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Lexical Leavings

by Tom Gally



Noticed this in a blog:
Chimera's* not going anywhere, regardless of whatever I post on this blog.
*An open-source, Mozilla-based browser for the Macintosh
The Longman Dictionary of Contemporary English defines the phrase "not getting/going anywhere" as "not successful or not having plans for the future"; other learner's dictionaries give similar definitions. While that seems to be the only meaning of "not getting anywhere," "not going anywhere" has an additional meaning. In the above example, it means "Chimera will not disappear (and its development will continue)."

This "will not disappear or go away" meaning of "not going anywhere" is at least as common as the one defined in the dictionaries. Here are some more examples:
Lisa Marie Miree, the reigning Miss Black USA, believes she has a solution to help teen-agers with problems like AIDS and unwanted pregnancies: celibacy. She has been preaching across the nation her message of no sex before marriage. On Wednesday, however, the 25-year-old resident of Cincinnati was roundly challenged on her views of sexual abstinence by some St. Louis students at Metro High School, one of the top schools in the state. "I practice what I preach, and I preach what I practice," Miree told students. "Sex isn't going anywhere. . . . Men aren't going anywhere." (St. Louis Post-Dispatch, 03-21-2002)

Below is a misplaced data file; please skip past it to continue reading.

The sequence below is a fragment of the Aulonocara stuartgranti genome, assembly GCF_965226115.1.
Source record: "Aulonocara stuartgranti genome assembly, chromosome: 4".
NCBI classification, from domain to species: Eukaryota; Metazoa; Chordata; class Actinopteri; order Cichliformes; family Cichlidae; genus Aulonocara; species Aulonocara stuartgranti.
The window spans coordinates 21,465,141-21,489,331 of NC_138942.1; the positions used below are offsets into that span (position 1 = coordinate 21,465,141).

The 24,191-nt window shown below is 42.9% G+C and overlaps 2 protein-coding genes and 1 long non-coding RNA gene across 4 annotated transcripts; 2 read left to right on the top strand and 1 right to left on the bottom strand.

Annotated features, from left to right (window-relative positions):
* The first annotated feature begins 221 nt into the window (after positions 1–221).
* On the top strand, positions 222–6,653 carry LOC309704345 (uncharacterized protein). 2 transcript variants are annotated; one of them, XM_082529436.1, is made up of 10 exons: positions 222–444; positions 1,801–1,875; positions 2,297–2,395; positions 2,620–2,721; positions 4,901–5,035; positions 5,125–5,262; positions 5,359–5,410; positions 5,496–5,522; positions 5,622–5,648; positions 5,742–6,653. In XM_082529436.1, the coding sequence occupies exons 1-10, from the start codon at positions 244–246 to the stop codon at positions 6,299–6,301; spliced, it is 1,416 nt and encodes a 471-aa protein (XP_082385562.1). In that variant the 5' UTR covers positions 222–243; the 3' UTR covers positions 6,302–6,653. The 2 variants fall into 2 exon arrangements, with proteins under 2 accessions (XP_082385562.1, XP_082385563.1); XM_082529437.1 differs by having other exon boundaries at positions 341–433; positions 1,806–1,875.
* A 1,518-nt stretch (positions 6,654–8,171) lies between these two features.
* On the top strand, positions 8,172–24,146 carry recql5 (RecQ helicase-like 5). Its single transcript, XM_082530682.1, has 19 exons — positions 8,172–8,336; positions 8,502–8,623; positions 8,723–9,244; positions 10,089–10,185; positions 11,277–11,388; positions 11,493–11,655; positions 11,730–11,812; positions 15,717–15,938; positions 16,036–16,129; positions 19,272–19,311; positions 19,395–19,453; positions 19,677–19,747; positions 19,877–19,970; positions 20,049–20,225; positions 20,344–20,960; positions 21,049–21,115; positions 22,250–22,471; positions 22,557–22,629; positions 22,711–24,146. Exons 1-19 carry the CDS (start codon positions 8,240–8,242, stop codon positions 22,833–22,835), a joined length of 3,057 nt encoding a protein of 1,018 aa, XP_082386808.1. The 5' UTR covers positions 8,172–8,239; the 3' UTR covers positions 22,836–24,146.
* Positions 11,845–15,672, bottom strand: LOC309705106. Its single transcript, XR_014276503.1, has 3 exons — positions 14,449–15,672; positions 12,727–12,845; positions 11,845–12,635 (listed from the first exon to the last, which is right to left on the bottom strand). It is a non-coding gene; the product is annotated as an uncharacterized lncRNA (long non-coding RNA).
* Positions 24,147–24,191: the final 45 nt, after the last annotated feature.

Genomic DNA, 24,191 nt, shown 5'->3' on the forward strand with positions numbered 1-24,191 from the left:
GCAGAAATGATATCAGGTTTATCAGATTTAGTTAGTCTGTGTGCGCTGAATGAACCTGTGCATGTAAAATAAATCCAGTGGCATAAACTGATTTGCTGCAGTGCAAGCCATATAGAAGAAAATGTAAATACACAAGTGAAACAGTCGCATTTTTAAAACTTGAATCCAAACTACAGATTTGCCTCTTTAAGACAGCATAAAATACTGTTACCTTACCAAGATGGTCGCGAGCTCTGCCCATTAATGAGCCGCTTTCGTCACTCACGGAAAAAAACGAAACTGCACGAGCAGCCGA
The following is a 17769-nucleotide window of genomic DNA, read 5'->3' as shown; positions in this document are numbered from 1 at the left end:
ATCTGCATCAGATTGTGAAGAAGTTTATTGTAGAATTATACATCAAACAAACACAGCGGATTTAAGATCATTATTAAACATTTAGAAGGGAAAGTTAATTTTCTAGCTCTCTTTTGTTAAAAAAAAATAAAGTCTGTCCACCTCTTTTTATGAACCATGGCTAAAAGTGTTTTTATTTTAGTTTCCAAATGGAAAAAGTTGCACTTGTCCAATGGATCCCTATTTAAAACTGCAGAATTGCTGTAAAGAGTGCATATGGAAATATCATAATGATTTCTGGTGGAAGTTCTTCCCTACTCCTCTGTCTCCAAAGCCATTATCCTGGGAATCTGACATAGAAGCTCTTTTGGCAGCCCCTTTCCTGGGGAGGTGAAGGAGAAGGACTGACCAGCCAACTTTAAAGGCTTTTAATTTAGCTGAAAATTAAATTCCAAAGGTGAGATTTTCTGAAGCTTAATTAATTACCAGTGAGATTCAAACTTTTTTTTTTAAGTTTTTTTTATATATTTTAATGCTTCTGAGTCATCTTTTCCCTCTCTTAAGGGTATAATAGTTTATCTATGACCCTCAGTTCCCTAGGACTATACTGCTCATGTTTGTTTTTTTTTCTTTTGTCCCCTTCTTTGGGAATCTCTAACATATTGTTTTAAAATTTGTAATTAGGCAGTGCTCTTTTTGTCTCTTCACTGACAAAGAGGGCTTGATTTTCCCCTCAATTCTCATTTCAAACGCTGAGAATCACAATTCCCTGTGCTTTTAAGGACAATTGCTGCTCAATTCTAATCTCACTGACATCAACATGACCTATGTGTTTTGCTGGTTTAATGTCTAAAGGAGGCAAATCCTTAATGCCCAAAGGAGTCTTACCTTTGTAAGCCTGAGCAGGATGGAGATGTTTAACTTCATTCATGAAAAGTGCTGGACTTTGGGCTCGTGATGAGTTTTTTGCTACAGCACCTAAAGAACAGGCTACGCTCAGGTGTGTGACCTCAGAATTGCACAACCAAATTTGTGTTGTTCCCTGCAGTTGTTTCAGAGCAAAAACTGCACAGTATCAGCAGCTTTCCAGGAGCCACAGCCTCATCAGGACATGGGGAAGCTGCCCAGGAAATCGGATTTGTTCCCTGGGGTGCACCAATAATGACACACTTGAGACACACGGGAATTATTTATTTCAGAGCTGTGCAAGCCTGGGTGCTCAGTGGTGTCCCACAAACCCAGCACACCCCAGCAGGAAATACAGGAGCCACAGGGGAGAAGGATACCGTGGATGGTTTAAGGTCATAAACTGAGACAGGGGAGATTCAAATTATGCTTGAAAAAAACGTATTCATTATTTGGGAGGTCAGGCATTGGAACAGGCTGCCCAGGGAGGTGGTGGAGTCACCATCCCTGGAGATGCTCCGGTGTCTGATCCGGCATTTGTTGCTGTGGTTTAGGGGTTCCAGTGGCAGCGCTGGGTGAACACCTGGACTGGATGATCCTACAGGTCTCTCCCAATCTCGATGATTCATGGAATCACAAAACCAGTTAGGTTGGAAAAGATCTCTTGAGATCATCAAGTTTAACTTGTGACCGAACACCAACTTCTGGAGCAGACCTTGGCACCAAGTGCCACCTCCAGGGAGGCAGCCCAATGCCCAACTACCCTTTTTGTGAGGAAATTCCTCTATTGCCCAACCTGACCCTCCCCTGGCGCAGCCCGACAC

Sun is a well-managed, disciplined operation that can take high-level departures in stride. Zander left because he was 55 years old and had made hundreds of millions of dollars in Sun stock, and because McNealy, the 46-year-old CEO, wasn't going anywhere. Like all the other Sun executives who have quit, Zander will phase out gradually. (Fortune, 06-10-2002)

Yesterday, the Mets made it clear Leiter isn't going anywhere, signing him to a two-year extension worth $16 million, with a mutual $10-million option for 2005 that is tied to a $2-million buyout. (Newsday, 07-25-2002)
(January 25, 2003)